People First of Oregon       

Fairview: The Closing Chapter


Services for disabled need improvement

Turnover and other problems show that more oversight is needed. 

Some of Oregon’s most vulnerable citizens need far more help than the state is giving them.

A four-day report published last week in the Statesman Journal detailed significant problems in the the state’s well-intentioned efforts to phase out the Fairview Training Center.

After sheltering developmentally disabled residents for 92 years, the institution closed last month. Most residents were moved into group homes, others into foster homes and apartments.

Many are well-cared for, enjoying more freedom, making new strides.

But that system of residential treatment is plagued by high turnover among low-paid workers and inadequate oversight by county and state agencies. During the past 18 months, seven developmentally disabled Oregonians have died in circumstances related to neglect, state records indicate.

That should be a warning to all Oregonians that closer attention must be paid to these facilities.

Meanwhile, thousands of other developmentally disabled Oregonians languish on the optimistically titled “waiting list.” They need training, transportation, respite care and other services. The financial savings from closing Fairview — a 275-acre campus in South Salem — won’t come close to paying the bill.

Improving care for developmentally disabled Oregonians will require a vast commitment. Officials estimate it would take $122 million every two years — half from the state, half from the federal government — to provide services to everyone who has asked for them.

Our suggestions are neither easy nor inexpensive:

• Strengthen oversight for group homes by adding caseworkers and inspectors.

At present, the state licenses homes and inspects them every two years for safety violations. Between inspections, less formal visits take place.

County mental health workers keep tabs on clients’ day-to-day welfare. However, their caseloads average 90 people in group homes and family settings.

State and county staffing often allows for little more than cursory attention to clients’ safety, not to mention their quality of life.

• Train group home workers better, and pay them a wage that will encourage them to stay on the job. In nonprofit group homes, the backbone of Oregon’s system, average pay is $8.30 an hour, with few benefits. Some employees are hired without thorough background checks. Turnover averages about 85 percent a year.

The state’s reimbursement doesn’t pay for training costs — as high as $5,000 per employee. Yet it is apparent that training workers to understand their clients’ needs is a key factor in the success of organizations such as Shangri-La.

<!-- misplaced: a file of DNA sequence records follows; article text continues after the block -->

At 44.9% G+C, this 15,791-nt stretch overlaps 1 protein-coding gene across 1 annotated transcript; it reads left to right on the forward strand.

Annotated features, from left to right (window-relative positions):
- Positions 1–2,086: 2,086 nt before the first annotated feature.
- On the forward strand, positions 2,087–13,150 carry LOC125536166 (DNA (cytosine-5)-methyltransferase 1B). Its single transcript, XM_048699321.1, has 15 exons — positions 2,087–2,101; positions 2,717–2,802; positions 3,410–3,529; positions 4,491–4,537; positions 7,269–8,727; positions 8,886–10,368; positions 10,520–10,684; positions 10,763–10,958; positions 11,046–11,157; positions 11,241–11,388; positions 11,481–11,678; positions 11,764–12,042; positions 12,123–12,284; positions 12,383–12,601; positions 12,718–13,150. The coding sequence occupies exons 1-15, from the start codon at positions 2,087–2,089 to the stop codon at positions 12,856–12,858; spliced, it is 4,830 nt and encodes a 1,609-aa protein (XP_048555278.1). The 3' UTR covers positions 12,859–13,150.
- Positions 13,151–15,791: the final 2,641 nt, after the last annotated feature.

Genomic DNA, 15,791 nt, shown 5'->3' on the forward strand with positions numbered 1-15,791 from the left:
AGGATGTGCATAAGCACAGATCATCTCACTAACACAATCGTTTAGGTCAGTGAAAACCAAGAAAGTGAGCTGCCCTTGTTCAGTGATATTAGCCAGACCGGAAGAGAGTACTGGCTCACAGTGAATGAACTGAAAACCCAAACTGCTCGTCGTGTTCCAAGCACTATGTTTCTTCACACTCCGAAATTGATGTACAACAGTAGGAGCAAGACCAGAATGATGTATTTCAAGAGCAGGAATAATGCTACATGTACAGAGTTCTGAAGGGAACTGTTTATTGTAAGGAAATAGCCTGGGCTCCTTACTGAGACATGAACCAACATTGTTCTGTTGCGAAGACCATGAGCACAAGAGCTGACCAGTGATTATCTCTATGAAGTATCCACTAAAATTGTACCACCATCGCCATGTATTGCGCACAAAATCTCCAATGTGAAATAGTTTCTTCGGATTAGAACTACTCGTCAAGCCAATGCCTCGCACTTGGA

• Formalize the waiting list and fund services to the people on it. About 4,000 Oregonians receive no services or fewer than they need; thousands more haven’t even gotten on the list. It’s poorly organized, out of date and one of the longest in the nation.

Six families are suing the state to force it to provide services such as respite and in-home care. The state is meeting with them and may voluntarily reach a settlement. Depending on the outcome of the case, Oregon could be forced to phase in community services to everyone who qualifies.

It’s important to keep trying to come up as well with ideas that won’t cost huge amounts of money. For instance, schools, churches and civic groups can reach out to the group homes that have appeared in their neighborhoods during recent years.

Knocking on a door and asking how to help is a small step, but a symbolic one. It says, “You’re part of our community, and we want to care about you.”

Another possibility: offering tuition credit at community colleges or universities for students while they work in group homes. In addition to providing a greater pool of workers, this would give these students a greater understanding of the day-to-day challenges faced by many Oregonians.

These suggestions come at a time when tax-cutting measures have strained state and county budgets. Schools, prisons, roads, parks, the environment and other needs are jockeying for the same pot of funds.

Mental health care — too often a low priority in state government — must get more attention. Not only must legislators understand and care about this issue, but ordinary citizens must step up as well.


This article was published in the Salem Statesman Journal, March 19, 2000